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Chris Giancarlo, who as a CFTC chairman decreed that both Bitcoin and Ether were not securities, has argued the same for XRP.
Chris Giancarlo, American attorney and former business executive who served as 13th chairman of the United States Commodity Futures Trading Commission wrote recently in the International Financial Law Review that XRP, the cryptocurrency formally known as “ripple,” is not a security. That would be great news for Ripple – if he still was a regulator. But he isn’t.
However, the paper named, “Cryptocurrencies and U.S. Securities Laws: Beyond Bitcoin and Ether,” co-authored by commodities lawyer Conrad Bahlke of New York law firm Willkie Farr & Gallagher LLP, methodically reviews the criteria of the Howey Test, established by the SEC in 1946 to determine whether something is a security, and explains, point-by-point, that XRP does not qualify.
XRP is now the fourth-largest cryptocurrency by market cap, with $5.9 billion worth of the asset in circulation.
The eventual SEC’s decision of classifying (or not) XRP as security will have a huge effect on owners of the cryptocurrency, and the other clients using Ripple services as are American Express, Santander, and SBI Holdings.
Giancarlo and Bahlke wrote:
“Ultimately, under a fair application of the Howey test and the SEC’s presently expanding analysis, XRP should not be regulated as a security, but instead considered a currency or a medium of exchange.”
How to Prove that XRP Is Not a Security
The Howey test Giancarlo uses to boost his arguments is a test created by the Supreme Court for determining whether certain transactions qualify as “investment contracts.” If so, then under the Securities Act of 1933 and the Securities Exchange Act of 1934, those transactions are considered securities and therefore subject to certain disclosure and registration requirements.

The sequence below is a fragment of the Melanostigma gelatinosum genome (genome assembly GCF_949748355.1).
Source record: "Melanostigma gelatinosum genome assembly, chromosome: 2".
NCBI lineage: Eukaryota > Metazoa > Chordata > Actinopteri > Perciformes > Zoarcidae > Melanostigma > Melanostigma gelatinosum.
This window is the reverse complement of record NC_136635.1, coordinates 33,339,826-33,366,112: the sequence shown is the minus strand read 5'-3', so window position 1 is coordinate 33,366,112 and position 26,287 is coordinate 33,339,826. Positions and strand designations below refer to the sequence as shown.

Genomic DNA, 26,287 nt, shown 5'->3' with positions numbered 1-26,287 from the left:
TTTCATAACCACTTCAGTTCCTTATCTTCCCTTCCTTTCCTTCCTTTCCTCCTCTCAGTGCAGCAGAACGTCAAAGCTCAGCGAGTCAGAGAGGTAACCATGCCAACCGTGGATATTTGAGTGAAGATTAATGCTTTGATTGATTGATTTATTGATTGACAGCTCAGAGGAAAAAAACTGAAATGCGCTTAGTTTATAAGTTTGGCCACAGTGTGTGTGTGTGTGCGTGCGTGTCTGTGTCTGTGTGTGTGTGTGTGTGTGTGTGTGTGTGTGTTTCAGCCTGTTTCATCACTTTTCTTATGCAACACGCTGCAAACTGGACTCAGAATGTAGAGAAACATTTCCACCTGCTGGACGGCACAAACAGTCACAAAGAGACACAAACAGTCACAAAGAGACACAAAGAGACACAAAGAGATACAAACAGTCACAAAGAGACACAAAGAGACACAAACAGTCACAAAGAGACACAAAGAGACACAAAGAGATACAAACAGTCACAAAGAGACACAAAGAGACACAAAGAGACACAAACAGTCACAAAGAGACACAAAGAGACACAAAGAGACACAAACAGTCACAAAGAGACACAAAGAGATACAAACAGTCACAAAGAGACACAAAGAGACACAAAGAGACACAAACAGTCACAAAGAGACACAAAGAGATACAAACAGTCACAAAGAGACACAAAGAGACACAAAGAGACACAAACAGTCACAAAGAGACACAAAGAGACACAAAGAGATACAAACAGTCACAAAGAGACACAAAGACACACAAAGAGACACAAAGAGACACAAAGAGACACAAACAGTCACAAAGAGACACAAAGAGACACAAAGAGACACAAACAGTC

“The mere fact that an individual holds XRP does not create any relationship, rights or privileges with respect to Ripple any more than owning Ether would create a contract with the Ethereum Foundation, the organization that oversees the Ethereum architecture.”
It is also important the fact that Howey test designates that there can be no “common enterprise” between shareholders or a shareholder and the company.
According to its own site, Ripple has access to 6.4% of all the XRP that are there on the market. Still, that doesn’t count the 49.2% of the total XRP Ripple owns, but is locked in a series of escrow accounts that become periodically available to Ripple and Ripple alone. When you add those two percentages together you get a float of only about 44% of XRP that has been distributed for public ownership.
Even though Giancarlo is paid by Ripple, his words still have some worth. But now it’s up to wait and see what the SEC will say. This report was meant to carry some weight with the eventual decision-makers at the Securities and Exchange Commission. Ties to Ripple, however, make this questionable.